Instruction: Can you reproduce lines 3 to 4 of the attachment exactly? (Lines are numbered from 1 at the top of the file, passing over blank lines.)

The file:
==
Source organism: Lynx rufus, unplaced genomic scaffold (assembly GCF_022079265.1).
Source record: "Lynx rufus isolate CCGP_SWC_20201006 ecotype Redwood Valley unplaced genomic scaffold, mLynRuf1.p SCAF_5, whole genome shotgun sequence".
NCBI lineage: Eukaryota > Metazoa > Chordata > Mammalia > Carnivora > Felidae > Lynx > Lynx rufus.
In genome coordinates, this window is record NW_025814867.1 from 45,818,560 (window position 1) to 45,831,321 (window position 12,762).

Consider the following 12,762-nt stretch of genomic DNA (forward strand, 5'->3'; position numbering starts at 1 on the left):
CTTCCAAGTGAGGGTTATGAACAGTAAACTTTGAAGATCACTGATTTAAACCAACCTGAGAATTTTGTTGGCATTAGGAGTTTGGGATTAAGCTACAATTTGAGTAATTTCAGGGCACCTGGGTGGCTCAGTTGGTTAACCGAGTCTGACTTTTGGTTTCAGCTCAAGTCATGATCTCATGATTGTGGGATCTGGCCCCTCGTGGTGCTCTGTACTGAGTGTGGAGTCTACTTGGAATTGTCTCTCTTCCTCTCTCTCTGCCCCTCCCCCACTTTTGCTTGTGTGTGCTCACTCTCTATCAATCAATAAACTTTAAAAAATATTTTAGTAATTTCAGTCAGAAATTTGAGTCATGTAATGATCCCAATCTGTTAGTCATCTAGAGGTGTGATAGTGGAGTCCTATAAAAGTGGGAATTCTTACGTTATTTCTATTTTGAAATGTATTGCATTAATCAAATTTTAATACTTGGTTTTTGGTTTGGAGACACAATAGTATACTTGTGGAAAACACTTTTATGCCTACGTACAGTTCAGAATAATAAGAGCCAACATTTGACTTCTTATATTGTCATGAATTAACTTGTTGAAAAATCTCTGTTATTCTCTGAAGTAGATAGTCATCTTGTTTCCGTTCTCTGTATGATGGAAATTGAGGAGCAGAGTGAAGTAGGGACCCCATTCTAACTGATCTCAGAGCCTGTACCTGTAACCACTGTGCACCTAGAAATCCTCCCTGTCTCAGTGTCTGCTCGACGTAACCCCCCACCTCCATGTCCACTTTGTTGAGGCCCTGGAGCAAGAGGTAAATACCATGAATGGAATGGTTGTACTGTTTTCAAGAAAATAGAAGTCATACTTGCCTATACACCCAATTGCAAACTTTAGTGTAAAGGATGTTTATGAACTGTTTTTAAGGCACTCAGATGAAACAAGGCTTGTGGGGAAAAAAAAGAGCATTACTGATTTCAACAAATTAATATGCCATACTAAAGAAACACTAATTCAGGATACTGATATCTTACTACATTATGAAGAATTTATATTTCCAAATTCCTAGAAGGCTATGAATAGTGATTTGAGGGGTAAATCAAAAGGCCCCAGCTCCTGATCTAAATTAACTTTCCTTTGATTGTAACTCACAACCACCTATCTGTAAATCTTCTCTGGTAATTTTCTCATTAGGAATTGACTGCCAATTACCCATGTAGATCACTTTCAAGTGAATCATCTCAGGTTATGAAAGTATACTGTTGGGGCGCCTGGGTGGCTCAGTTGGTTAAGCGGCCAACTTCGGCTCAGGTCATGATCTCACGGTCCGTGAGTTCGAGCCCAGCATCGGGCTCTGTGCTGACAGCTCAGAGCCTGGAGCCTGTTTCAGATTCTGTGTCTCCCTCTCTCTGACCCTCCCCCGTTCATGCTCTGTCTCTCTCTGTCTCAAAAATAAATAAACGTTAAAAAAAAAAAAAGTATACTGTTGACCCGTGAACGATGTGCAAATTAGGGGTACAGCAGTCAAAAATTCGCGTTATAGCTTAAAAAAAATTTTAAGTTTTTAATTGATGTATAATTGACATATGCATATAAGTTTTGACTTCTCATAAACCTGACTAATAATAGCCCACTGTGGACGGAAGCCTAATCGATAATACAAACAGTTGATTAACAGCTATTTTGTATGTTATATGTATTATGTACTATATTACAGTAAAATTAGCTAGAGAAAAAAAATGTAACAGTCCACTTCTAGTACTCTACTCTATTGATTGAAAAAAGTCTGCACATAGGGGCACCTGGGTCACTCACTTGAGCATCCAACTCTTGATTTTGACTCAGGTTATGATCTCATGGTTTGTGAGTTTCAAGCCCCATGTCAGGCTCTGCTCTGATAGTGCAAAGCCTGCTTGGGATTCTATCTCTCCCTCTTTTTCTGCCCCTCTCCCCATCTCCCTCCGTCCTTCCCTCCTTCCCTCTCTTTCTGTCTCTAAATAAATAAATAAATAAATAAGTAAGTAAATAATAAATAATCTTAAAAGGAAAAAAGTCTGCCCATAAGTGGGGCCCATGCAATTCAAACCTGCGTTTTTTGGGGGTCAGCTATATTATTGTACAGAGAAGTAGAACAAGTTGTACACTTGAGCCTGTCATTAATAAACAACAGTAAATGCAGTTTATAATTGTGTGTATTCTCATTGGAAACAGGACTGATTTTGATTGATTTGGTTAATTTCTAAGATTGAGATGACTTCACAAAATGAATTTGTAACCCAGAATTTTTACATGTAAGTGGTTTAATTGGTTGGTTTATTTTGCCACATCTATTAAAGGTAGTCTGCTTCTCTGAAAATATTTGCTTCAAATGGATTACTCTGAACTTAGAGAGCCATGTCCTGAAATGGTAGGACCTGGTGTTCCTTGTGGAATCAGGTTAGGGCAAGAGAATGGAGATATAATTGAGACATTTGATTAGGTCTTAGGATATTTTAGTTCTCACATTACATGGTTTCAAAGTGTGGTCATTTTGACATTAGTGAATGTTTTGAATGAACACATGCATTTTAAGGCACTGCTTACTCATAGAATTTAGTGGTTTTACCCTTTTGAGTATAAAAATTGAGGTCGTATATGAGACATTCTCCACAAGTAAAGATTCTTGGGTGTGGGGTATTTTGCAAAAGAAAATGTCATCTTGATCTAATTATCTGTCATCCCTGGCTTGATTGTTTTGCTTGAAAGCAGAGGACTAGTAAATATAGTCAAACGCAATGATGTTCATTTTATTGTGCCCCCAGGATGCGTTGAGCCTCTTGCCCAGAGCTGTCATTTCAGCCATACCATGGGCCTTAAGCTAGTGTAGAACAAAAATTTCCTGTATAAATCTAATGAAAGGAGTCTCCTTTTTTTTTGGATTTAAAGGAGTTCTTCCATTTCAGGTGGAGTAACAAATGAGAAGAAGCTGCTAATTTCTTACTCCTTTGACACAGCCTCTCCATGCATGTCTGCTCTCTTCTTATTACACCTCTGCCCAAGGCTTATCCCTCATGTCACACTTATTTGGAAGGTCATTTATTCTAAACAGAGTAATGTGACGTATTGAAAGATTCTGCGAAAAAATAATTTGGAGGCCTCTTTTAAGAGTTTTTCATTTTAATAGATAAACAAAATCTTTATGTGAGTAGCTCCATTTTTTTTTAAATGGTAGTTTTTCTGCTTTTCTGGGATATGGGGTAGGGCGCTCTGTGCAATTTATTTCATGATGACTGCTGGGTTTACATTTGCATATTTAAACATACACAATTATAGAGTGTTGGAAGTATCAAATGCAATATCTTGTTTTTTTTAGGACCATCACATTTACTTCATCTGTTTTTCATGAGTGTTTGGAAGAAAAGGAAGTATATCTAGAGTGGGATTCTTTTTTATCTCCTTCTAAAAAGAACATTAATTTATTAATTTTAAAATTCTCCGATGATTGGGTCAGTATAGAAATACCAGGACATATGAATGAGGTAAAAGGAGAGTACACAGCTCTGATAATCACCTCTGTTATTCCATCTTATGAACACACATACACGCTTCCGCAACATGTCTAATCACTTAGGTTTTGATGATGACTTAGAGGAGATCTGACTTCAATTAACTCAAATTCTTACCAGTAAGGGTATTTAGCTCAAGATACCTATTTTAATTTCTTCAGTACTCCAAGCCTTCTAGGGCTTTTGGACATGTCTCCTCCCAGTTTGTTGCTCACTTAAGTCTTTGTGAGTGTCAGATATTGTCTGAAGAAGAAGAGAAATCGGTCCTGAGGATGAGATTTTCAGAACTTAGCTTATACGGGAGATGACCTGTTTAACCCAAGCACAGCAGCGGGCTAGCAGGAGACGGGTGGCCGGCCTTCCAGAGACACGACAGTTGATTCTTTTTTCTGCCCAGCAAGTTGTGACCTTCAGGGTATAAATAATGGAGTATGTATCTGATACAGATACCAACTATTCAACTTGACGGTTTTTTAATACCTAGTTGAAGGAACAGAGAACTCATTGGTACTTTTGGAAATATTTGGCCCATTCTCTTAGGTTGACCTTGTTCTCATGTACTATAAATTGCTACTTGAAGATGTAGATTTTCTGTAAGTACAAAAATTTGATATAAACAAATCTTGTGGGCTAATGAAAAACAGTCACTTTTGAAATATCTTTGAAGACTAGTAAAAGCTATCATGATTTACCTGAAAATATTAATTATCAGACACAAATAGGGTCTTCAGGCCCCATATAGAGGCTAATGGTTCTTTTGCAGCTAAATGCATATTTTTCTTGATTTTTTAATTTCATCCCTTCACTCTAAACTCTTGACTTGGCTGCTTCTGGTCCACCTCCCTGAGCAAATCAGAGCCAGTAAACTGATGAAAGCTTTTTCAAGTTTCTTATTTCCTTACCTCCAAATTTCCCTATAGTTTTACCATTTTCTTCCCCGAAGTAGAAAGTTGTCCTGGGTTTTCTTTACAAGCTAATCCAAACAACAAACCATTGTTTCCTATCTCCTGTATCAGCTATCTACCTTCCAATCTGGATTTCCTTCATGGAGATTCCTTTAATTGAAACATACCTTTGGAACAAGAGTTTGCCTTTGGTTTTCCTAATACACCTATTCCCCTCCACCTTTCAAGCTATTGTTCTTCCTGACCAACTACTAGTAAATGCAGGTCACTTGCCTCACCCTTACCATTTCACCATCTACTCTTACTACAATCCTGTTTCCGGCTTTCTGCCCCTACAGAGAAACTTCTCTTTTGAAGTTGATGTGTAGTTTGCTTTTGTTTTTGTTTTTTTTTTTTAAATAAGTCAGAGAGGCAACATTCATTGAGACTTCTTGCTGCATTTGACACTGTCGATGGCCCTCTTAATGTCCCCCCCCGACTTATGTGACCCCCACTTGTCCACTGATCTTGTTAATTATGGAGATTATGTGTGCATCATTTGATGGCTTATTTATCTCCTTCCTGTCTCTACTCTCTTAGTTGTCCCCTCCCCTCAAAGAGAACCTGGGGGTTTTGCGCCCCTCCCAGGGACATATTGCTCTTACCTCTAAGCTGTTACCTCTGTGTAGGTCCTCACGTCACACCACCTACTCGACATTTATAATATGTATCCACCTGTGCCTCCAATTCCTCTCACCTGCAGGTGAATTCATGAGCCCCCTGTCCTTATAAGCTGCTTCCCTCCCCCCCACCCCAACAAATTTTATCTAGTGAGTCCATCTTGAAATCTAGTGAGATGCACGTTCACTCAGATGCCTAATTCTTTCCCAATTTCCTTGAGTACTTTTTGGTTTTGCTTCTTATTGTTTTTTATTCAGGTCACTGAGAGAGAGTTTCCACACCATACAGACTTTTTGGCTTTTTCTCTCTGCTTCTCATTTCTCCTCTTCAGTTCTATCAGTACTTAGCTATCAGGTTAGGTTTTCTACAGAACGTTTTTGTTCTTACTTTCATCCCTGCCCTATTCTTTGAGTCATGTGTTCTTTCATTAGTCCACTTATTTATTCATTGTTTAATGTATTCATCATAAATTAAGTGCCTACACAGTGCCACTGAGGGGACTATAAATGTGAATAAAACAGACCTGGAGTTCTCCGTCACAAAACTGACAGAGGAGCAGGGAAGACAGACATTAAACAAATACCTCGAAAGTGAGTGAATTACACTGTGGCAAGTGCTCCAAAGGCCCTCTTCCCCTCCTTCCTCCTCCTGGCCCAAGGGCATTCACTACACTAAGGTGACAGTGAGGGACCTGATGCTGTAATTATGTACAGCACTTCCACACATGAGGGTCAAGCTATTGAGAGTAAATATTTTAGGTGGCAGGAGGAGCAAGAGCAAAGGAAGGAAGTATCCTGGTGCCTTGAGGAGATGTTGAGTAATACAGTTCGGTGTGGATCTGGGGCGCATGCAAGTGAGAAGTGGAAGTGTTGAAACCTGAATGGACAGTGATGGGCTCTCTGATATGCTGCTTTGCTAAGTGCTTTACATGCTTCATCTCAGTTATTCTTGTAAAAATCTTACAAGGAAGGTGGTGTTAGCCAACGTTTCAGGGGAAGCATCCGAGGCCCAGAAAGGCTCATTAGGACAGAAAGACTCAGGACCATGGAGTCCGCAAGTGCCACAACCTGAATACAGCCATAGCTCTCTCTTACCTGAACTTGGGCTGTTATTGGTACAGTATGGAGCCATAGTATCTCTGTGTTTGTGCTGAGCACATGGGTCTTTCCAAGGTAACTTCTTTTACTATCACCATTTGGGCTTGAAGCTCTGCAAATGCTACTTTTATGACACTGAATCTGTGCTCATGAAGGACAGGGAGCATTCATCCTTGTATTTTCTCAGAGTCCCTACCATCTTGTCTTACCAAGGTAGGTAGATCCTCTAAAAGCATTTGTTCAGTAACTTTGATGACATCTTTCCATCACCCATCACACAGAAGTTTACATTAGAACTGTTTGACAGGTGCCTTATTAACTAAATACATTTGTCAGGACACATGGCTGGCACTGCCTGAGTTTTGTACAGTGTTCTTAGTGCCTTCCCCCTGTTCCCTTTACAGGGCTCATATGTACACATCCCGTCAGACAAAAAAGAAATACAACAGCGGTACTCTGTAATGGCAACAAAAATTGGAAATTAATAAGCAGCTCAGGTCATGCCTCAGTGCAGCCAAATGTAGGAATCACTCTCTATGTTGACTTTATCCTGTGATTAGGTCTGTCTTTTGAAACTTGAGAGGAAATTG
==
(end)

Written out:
NCBI lineage: Eukaryota > Metazoa > Chordata > Mammalia > Carnivora > Felidae > Lynx > Lynx rufus.
In genome coordinates, this window is record NW_025814867.1 from 45,818,560 (window position 1) to 45,831,321 (window position 12,762).